How to Prevent Them: It can be extremely difficult to prevent injuries that occur from contact and some just can’t be prevented at all. Keep in mind that stretching is the number one way to reduce the possibility of injury in this area of the body. Greater muscle flexibility means that you’ll be less likely to over-extend them and injure yourself. Stretching out hips and legs is the smartest way to warm up and be ready to play at peak performance.
Start your morning with exercises that target, activate and engage your hips, pelvic and thigh areas to get the muscles working so they can support you properly the rest of the day. 
Squats and lunges are great exercises for injury prevention. They will stretch and strengthen the hip joints and help you begin to build up that flexibility.
Consider exercises that are designed to target your core. This will help improve your balance and stability overall.
Wear appropriate footwear. If your shoes are not well kept and supportive they can exacerbate any previous problems you may have with your hips or thighs. (read The Best Basketball Shoes)
How to Prevent Basketball Injuries in General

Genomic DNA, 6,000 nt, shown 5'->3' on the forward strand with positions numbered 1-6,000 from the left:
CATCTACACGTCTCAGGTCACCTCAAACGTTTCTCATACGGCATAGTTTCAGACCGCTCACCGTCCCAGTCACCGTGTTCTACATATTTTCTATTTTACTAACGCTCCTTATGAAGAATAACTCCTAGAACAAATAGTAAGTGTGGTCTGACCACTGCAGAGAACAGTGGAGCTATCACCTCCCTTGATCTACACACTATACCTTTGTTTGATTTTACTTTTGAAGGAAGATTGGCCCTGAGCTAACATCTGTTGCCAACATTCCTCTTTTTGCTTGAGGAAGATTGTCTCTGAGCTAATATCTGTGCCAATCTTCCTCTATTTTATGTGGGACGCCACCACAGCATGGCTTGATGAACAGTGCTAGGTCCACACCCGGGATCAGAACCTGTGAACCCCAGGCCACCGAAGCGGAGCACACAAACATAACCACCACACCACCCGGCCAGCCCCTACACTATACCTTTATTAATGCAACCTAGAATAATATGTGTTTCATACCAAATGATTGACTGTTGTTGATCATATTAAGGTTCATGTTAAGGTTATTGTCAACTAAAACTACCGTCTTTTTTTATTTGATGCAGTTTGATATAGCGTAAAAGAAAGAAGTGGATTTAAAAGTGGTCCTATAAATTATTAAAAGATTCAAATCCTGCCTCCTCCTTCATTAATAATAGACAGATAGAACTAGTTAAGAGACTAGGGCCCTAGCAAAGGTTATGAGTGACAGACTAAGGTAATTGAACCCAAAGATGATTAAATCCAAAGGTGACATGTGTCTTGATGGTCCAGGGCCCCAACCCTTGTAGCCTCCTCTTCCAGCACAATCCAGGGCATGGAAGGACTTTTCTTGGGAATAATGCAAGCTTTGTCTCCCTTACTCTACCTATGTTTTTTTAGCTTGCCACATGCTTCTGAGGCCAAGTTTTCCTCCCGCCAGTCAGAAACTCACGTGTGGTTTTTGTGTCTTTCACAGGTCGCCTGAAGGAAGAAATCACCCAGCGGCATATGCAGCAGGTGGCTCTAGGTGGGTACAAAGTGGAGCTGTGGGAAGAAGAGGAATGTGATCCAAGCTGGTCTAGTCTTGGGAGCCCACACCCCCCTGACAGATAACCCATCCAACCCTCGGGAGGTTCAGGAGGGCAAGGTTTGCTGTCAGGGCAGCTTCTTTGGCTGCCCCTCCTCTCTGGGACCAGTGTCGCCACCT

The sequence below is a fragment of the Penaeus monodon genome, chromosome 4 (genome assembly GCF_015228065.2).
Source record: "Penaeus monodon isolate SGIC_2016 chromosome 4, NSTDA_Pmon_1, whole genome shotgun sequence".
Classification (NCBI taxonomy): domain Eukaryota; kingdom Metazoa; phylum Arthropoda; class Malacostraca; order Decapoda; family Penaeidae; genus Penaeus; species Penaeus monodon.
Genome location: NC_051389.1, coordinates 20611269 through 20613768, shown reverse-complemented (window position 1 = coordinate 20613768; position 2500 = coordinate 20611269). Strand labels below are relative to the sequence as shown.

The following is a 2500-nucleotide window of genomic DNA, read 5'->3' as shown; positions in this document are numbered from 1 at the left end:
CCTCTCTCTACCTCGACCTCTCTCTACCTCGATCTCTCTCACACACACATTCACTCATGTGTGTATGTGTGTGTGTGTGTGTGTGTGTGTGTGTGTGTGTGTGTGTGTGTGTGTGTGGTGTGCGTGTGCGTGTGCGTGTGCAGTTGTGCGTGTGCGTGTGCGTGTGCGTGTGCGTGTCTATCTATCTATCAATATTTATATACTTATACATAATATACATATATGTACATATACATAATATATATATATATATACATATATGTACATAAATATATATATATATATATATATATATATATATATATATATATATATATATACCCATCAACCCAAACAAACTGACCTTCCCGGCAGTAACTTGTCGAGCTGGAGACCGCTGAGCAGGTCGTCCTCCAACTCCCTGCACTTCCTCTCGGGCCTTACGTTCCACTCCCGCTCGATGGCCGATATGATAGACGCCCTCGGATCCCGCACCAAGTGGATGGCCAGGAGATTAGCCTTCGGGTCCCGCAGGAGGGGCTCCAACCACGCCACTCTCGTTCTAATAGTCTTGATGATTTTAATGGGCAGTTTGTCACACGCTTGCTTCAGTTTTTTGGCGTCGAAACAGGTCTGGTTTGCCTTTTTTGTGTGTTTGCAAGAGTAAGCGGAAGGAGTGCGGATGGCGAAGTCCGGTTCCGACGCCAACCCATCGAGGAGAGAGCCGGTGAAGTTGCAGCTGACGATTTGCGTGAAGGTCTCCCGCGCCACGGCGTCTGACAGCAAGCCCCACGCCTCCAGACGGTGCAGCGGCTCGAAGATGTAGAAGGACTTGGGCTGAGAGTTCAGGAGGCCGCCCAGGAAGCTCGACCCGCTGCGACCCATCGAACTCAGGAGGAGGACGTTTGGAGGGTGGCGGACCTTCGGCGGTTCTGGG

Basketball injury prevention through proper training should begin weeks in advance of training season. Make sure to include pre-season training prep in your calendar as it gets closer in the year.
An astounding number of injuries occur in the second half of a game rather than in the first,. You can probably guess why. injuries occuring in the second half of games may suggest that fatigue plays a big part in court safety. Cardio training can help give you extra energy and endurance to lessen these risks.
Don’t let a lack of time prevent you from getting in a proper warm up. A coach may not like you to be late, but he will definitely not like you to get injured. Take the needed time to do a full and complete warm up with injury prevention in mind.
Remember during your warm up that many injuries stem from three common points of interest in the game.
- Short portions of high intensity actions
- Stops and starts of activity
- Some forceful bouts of physical contact
Keep these things in mind and warm up in a way that will limit the impacts these points can make on you.
The one time I suffered an injury in hoops that wasn’t considered common was as a 16-year-old, already showing some tenacious one-on-one defending, I leaned into my man from behind until he gave me an exaggerated head fake. Unfortunately, my top front tooth stuck into the back of his head. I was guarding a bit too close, and had to have a root canal as a result. True story.